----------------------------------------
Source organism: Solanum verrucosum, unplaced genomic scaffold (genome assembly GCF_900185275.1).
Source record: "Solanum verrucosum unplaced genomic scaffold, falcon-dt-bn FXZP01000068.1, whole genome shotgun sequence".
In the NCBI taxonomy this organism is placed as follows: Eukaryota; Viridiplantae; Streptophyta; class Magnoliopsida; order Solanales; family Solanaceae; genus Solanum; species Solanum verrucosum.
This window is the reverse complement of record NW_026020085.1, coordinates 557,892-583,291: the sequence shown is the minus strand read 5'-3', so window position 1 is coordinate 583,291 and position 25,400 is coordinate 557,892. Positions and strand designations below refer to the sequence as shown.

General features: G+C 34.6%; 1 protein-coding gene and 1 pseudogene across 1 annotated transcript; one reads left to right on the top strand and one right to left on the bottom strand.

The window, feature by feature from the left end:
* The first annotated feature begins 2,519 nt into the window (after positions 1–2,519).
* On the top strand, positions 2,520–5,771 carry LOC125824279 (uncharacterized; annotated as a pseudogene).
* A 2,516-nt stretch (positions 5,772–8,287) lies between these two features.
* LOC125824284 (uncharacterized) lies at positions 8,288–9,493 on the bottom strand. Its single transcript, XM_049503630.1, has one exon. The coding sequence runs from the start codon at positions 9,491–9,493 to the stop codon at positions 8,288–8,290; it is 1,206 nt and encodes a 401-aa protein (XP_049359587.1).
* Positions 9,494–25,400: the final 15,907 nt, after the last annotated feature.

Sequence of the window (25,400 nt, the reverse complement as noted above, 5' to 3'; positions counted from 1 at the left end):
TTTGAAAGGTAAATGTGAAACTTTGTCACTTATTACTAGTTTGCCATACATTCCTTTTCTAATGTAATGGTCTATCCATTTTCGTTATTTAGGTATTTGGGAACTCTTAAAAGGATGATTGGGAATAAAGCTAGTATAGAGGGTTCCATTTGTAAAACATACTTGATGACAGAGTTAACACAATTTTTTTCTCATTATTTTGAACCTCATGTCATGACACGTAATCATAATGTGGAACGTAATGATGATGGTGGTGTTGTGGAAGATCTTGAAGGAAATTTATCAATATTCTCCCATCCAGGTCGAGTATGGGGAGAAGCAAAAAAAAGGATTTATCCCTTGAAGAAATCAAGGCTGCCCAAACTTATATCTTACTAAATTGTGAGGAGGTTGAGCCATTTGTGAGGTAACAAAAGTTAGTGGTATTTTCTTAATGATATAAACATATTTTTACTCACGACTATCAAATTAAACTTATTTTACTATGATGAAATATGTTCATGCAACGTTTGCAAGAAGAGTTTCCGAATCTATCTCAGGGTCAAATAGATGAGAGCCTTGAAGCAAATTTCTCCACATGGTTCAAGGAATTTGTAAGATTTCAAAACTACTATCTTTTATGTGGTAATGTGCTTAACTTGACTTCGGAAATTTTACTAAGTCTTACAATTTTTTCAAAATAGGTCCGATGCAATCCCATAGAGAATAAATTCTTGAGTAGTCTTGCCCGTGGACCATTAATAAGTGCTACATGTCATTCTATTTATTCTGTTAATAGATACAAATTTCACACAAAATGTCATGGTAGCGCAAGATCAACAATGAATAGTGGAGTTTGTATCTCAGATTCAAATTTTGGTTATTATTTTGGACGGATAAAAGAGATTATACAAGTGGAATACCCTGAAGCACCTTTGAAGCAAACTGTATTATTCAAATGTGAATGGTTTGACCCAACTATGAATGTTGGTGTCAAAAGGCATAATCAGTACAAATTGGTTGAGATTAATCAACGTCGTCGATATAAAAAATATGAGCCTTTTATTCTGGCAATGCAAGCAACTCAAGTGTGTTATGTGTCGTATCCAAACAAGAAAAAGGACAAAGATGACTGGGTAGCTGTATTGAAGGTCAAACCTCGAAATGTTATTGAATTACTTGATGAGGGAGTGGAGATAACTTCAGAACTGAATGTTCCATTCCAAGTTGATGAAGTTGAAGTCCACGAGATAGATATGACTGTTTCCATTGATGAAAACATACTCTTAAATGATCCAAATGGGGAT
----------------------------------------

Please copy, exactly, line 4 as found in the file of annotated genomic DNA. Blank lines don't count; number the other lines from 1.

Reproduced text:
This window is the reverse complement of record NW_026020085.1, coordinates 557,892-583,291: the sequence shown is the minus strand read 5'-3', so window position 1 is coordinate 583,291 and position 25,400 is coordinate 557,892. Positions and strand designations below refer to the sequence as shown.